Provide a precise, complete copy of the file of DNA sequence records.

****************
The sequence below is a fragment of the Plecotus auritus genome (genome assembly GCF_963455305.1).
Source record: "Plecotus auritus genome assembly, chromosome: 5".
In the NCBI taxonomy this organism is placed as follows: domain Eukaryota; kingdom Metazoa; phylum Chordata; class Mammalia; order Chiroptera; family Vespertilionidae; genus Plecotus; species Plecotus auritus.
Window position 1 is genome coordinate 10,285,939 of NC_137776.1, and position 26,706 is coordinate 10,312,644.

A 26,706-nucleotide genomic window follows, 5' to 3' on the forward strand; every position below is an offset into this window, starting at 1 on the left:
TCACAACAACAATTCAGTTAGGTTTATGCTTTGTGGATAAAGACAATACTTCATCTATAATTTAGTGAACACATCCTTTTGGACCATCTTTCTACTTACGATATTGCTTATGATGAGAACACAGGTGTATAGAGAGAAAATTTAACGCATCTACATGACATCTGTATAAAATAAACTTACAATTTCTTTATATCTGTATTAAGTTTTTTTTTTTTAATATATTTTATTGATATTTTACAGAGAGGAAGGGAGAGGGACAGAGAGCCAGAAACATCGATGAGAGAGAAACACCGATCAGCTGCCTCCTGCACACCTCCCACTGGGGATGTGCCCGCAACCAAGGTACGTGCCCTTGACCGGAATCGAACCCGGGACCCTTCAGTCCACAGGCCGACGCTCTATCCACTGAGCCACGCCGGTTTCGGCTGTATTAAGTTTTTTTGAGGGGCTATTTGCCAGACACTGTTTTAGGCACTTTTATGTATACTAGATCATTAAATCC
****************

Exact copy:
The sequence below is a fragment of the Plecotus auritus genome (genome assembly GCF_963455305.1).
Source record: "Plecotus auritus genome assembly, chromosome: 5".
In the NCBI taxonomy this organism is placed as follows: domain Eukaryota; kingdom Metazoa; phylum Chordata; class Mammalia; order Chiroptera; family Vespertilionidae; genus Plecotus; species Plecotus auritus.
Window position 1 is genome coordinate 10,285,939 of NC_137776.1, and position 26,706 is coordinate 10,312,644.

A 26,706-nucleotide genomic window follows, 5' to 3' on the forward strand; every position below is an offset into this window, starting at 1 on the left:
TCACAACAACAATTCAGTTAGGTTTATGCTTTGTGGATAAAGACAATACTTCATCTATAATTTAGTGAACACATCCTTTTGGACCATCTTTCTACTTACGATATTGCTTATGATGAGAACACAGGTGTATAGAGAGAAAATTTAACGCATCTACATGACATCTGTATAAAATAAACTTACAATTTCTTTATATCTGTATTAAGTTTTTTTTTTTTAATATATTTTATTGATATTTTACAGAGAGGAAGGGAGAGGGACAGAGAGCCAGAAACATCGATGAGAGAGAAACACCGATCAGCTGCCTCCTGCACACCTCCCACTGGGGATGTGCCCGCAACCAAGGTACGTGCCCTTGACCGGAATCGAACCCGGGACCCTTCAGTCCACAGGCCGACGCTCTATCCACTGAGCCACGCCGGTTTCGGCTGTATTAAGTTTTTTTGAGGGGCTATTTGCCAGACACTGTTTTAGGCACTTTTATGTATACTAGATCATTAAATCC